Australia’s agricultural workforce is aging. The median age of farmers is 53, compared to 39 for other workers. Our agricultural workforce is also shrinking, declining 22% in the last 12 years.

Agriculture is facing more than a skills shortage; we need a ‘Generation F’ – the next generation of educated, ambitious young people to ensure Australia’s role as a food-producing nation into the future. But where will they come from?

A recent survey showed that Australian school students knew little about agriculture; 75% thought cotton socks were an animal product and 45% could not identify that everyday lunchbox items such as bananas, bread and cheese originated from farms. Students who know little about agriculture are even less likely to consider it as a career path.

Farming is usually portrayed in the media as a tough gig. Farmers work longer hours and are at the mercy of the weather and economic factors that are largely beyond their control. Why would our best and brightest want to go into agriculture when so many industry stories focus on ‘doom and gloom’?

Making agriculture compulsory in schools would not only improve food knowledge, but also highlight the role of business skills and specialised technical knowledge in modern agriculture, revealing the opportunities for young people in this vital and dynamic industry. But with so much already crammed into the school curriculum, do we need to be prepared to lose something to attract more people into agriculture?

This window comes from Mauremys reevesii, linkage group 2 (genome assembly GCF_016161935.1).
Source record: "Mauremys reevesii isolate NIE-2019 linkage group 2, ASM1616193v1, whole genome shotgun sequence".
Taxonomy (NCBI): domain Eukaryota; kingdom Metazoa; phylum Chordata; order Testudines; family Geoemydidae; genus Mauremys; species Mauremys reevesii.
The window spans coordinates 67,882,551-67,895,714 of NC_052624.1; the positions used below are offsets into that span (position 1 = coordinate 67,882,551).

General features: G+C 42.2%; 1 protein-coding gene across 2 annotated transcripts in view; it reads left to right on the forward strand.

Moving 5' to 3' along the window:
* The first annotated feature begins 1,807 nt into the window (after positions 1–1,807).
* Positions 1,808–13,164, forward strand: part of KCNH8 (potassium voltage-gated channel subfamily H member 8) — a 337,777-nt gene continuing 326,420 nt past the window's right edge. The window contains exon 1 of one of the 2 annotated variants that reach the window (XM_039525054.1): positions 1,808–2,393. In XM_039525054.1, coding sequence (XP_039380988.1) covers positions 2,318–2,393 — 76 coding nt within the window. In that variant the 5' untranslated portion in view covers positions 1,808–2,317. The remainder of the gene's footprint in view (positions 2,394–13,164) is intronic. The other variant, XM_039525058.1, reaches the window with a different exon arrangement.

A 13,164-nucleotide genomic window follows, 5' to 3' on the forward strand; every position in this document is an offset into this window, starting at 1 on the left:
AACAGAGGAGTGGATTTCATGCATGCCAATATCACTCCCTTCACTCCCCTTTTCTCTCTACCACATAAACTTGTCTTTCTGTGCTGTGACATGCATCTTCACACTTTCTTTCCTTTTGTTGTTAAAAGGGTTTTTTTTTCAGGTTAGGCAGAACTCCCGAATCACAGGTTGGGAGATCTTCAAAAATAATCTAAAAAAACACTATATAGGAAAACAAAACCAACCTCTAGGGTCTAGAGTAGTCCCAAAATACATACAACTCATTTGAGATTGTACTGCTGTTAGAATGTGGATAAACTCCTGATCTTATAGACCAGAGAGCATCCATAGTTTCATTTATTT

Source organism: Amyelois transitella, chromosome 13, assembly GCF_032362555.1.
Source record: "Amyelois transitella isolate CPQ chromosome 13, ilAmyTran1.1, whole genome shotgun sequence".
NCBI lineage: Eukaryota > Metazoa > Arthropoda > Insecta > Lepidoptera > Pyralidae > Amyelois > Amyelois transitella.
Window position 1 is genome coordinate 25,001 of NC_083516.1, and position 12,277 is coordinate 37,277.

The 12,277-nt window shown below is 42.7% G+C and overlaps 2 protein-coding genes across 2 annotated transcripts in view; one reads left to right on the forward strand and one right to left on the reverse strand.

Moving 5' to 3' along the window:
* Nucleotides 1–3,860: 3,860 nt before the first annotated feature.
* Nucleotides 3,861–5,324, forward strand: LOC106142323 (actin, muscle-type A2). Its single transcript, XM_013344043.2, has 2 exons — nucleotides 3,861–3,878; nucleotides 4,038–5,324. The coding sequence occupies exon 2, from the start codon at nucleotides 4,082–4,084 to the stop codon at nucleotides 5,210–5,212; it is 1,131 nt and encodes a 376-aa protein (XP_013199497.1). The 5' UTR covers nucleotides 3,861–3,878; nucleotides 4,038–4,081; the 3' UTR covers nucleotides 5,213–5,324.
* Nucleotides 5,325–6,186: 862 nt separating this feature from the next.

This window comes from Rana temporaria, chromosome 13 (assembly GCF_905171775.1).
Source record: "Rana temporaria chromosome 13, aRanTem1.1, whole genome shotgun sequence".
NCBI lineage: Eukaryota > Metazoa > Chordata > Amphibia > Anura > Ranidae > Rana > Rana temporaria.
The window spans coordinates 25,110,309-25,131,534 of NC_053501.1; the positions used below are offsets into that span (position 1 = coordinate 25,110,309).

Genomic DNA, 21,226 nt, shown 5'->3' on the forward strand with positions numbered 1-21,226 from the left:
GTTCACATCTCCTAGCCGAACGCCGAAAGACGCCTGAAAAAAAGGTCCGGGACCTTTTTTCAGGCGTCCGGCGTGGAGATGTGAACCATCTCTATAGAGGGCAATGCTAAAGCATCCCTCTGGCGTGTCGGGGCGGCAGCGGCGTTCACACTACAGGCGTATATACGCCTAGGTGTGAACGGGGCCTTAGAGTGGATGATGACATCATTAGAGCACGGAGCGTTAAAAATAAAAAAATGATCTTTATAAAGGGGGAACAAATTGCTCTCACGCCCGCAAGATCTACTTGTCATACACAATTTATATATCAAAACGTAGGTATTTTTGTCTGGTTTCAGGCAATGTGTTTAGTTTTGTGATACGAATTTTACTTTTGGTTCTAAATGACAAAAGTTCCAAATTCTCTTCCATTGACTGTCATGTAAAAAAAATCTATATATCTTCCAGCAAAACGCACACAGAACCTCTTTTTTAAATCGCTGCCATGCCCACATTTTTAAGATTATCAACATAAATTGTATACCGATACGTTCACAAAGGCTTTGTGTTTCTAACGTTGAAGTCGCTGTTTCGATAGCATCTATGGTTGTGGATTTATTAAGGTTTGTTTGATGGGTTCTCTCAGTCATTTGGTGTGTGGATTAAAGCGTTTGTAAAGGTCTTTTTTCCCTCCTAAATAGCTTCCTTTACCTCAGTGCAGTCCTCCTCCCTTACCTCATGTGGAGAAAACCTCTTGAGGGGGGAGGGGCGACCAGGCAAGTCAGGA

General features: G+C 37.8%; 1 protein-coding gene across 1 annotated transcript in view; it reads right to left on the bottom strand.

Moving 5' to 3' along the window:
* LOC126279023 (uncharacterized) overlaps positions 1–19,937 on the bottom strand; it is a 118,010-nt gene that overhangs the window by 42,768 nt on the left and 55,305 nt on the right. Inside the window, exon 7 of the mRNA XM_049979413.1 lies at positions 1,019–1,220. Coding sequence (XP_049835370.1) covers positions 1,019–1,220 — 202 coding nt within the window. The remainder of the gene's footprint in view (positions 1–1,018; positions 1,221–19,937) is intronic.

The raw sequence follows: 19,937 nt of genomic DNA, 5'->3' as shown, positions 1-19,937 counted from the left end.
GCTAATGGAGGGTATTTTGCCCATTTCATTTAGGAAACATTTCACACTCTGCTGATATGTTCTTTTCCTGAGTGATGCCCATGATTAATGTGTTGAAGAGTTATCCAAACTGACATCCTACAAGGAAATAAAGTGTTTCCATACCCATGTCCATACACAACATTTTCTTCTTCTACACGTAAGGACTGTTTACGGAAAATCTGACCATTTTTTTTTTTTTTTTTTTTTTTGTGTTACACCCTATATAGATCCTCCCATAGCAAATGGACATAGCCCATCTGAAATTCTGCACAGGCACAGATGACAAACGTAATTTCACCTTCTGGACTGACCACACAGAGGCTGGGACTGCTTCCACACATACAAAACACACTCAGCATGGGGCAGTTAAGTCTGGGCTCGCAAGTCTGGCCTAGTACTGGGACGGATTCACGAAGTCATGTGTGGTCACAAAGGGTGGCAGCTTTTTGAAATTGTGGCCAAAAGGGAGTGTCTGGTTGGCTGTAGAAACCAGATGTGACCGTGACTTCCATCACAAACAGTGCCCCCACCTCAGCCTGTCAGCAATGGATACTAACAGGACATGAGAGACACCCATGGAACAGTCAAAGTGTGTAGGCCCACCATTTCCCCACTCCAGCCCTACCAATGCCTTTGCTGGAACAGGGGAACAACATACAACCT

So, should we be exposing all school students to agriculture and encouraging our young people into the sector with the promise of a brilliant career?

Or is it really up to the agricultural sector itself to make the industry more attractive to young people and remove some of the barriers that prevent them from entering it more easily?

This debate, moderated by Dr Paul Willis, RiAus, will explore all these issues, as six experts in two teams argue for your vote.

Team for the Affirmative:
Associate Professor Amanda Able, School of Agriculture, Food and Wine, University of Adelaide
Mr Ian Joseph, Chair, Agribusiness Council of Australia
Mr Nick van den Berg, Second year student, Bachelor of Agricultural Science, University of Adelaide

Team for the Negative:
Professor Derek Leinweber, Head of School, Chemistry and Physics, University of Adelaide
Ms Lynne Strong, National Program Director, Art4Agriculture and Farmer
Dr John Willison, School of Education, University of Adelaide

When: Thursday 18 October 2012, 6.00 pm – 8.30 pm
Where: Lirra Lirra Cafe, Waite Road, Waite Campus

Finger food provided. A cash bar will be open throughout the event.

Admission is free, but prior registration is essential as seats are strictly limited.
To register to attend the event go to http://waitedebate-school.eventbrite.com/

To join the debate on Twitter, follow @waiteresearch and use the hashtag #agchatoz

The Waite Research Institute is a proud supporter of the Australian Year of the Farmer